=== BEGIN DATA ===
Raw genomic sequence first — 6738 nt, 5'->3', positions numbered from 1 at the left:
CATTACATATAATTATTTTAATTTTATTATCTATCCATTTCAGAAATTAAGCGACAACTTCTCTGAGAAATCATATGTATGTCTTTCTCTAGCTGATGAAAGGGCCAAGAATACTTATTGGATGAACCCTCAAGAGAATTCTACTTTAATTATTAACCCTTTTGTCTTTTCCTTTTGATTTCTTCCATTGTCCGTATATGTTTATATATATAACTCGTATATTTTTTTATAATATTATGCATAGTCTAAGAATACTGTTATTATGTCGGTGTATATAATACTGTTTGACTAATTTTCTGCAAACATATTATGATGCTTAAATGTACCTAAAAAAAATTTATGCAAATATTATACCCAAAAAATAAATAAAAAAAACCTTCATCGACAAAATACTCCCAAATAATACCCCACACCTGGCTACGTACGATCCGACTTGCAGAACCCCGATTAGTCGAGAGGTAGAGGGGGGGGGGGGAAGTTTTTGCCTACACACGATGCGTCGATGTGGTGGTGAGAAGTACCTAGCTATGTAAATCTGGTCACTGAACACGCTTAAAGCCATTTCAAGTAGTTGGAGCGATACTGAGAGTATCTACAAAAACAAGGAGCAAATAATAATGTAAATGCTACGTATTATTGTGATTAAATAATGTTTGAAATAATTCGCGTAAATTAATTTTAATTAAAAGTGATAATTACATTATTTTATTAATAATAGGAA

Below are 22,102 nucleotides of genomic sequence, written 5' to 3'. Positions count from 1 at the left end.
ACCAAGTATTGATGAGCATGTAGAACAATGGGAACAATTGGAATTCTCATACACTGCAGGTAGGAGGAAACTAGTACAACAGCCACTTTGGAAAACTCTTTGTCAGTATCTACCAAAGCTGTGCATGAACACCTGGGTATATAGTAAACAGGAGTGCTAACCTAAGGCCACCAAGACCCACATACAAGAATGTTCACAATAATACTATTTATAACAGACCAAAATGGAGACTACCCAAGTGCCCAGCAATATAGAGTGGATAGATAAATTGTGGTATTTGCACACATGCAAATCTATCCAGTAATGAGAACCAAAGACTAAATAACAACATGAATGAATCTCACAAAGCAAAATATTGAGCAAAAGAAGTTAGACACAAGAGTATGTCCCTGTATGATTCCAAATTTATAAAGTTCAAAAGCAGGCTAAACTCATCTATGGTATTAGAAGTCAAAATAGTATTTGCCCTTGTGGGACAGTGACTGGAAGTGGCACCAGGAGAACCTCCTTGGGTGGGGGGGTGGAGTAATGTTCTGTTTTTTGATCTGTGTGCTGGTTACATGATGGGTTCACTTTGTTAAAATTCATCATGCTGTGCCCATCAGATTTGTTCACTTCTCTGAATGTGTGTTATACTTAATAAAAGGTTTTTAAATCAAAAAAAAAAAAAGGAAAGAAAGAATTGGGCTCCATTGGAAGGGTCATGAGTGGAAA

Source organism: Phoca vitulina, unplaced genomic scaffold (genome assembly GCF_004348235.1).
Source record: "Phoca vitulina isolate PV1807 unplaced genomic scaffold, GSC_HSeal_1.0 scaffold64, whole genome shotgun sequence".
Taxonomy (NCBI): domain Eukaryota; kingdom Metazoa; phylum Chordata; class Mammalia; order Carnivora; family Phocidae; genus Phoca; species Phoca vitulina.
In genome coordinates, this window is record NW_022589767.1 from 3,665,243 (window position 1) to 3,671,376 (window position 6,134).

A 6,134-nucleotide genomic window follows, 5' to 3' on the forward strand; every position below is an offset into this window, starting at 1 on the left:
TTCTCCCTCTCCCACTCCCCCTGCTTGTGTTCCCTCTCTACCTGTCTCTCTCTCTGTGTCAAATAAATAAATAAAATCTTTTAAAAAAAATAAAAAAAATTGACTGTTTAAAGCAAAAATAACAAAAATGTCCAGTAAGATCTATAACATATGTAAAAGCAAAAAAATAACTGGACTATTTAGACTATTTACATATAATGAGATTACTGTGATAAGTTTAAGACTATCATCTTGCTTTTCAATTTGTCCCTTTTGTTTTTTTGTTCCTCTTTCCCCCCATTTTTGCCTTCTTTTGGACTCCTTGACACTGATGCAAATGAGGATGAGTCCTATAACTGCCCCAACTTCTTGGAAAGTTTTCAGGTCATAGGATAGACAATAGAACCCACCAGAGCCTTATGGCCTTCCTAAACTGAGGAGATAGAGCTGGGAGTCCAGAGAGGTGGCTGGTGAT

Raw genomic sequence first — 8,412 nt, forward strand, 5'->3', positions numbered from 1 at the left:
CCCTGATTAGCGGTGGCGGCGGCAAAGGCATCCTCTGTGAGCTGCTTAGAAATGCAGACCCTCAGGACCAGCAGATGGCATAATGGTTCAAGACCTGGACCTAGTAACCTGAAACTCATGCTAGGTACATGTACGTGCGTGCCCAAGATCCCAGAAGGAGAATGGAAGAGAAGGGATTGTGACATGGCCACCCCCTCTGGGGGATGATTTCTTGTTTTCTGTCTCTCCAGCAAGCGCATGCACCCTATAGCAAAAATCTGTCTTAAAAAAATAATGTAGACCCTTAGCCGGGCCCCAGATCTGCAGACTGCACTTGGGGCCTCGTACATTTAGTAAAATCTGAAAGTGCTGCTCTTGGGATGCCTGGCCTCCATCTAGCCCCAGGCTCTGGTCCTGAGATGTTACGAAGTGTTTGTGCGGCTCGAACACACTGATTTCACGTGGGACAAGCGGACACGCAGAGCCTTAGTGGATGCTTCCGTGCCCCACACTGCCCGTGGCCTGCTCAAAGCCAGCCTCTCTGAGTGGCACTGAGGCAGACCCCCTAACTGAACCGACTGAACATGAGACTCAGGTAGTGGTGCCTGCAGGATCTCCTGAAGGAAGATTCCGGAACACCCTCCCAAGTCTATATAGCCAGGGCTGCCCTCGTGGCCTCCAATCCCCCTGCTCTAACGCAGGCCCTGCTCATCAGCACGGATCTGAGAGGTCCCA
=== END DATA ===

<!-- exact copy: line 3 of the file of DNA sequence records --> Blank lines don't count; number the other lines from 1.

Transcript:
Below are 22,102 nucleotides of genomic sequence, written 5' to 3'. Positions count from 1 at the left end.